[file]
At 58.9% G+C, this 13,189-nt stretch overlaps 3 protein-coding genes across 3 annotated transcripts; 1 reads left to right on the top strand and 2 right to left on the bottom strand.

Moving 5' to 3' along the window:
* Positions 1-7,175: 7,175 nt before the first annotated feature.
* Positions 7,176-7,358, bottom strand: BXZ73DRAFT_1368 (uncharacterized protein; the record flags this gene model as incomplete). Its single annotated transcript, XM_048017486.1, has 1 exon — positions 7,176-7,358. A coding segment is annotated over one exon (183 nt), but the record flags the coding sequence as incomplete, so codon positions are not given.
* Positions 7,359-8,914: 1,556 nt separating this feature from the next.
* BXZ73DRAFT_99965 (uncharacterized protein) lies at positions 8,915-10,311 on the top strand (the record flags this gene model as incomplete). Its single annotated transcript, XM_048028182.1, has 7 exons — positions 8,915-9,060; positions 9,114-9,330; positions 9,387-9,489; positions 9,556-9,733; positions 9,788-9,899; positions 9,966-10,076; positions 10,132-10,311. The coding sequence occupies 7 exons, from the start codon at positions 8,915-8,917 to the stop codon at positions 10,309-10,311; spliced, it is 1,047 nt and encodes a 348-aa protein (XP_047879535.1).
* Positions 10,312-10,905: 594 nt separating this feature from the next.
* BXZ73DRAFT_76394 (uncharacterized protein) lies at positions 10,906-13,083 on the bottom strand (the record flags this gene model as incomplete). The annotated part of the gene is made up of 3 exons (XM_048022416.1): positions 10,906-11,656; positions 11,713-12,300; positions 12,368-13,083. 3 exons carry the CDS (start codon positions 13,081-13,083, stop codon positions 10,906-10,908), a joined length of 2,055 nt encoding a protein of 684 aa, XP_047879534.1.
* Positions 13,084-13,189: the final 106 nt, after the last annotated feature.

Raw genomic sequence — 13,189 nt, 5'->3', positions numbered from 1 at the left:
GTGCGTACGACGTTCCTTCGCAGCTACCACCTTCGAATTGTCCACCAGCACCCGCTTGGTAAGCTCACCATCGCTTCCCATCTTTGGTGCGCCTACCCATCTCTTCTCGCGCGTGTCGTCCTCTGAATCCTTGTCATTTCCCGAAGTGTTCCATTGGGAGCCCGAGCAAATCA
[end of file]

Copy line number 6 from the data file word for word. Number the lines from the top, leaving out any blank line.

* BXZ73DRAFT_99965 (uncharacterized protein) lies at positions 8,915-10,311 on the top strand (the record flags this gene model as incomplete). Its single annotated transcript, XM_048028182.1, has 7 exons — positions 8,915-9,060; positions 9,114-9,330; positions 9,387-9,489; positions 9,556-9,733; positions 9,788-9,899; positions 9,966-10,076; positions 10,132-10,311. The coding sequence occupies 7 exons, from the start codon at positions 8,915-8,917 to the stop codon at positions 10,309-10,311; spliced, it is 1,047 nt and encodes a 348-aa protein (XP_047879535.1).